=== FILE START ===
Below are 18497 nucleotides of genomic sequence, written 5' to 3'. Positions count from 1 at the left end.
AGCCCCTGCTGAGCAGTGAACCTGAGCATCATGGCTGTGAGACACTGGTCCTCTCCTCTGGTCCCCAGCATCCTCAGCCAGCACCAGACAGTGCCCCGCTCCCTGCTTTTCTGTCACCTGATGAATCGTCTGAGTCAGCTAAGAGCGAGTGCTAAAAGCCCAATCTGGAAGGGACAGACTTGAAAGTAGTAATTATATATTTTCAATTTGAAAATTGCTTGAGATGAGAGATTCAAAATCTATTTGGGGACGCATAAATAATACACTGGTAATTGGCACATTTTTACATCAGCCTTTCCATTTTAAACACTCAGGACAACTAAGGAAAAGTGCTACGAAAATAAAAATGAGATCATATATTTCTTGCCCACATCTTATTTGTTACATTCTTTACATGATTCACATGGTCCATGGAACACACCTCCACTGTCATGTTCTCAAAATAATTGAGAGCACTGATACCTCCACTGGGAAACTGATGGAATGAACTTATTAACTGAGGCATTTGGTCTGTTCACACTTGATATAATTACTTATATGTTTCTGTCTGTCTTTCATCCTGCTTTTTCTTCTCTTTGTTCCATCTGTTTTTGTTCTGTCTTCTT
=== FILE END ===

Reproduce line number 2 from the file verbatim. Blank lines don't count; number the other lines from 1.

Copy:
AGCCCCTGCTGAGCAGTGAACCTGAGCATCATGGCTGTGAGACACTGGTCCTCTCCTCTGGTCCCCAGCATCCTCAGCCAGCACCAGACAGTGCCCCGCTCCCTGCTTTTCTGTCACCTGATGAATCGTCTGAGTCAGCTAAGAGCGAGTGCTAAAAGCCCAATCTGGAAGGGACAGACTTGAAAGTAGTAATTATATATTTTCAATTTGAAAATTGCTTGAGATGAGAGATTCAAAATCTATTTGGGGACGCATAAATAATACACTGGTAATTGGCACATTTTTACATCAGCCTTTCCATTTTAAACACTCAGGACAACTAAGGAAAAGTGCTACGAAAATAAAAATGAGATCATATATTTCTTGCCCACATCTTATTTGTTACATTCTTTACATGATTCACATGGTCCATGGAACACACCTCCACTGTCATGTTCTCAAAATAATTGAGAGCACTGATACCTCCACTGGGAAACTGATGGAATGAACTTATTAACTGAGGCATTTGGTCTGTTCACACTTGATATAATTACTTATATGTTTCTGTCTGTCTTTCATCCTGCTTTTTCTTCTCTTTGTTCCATCTGTTTTTGTTCTGTCTTCTT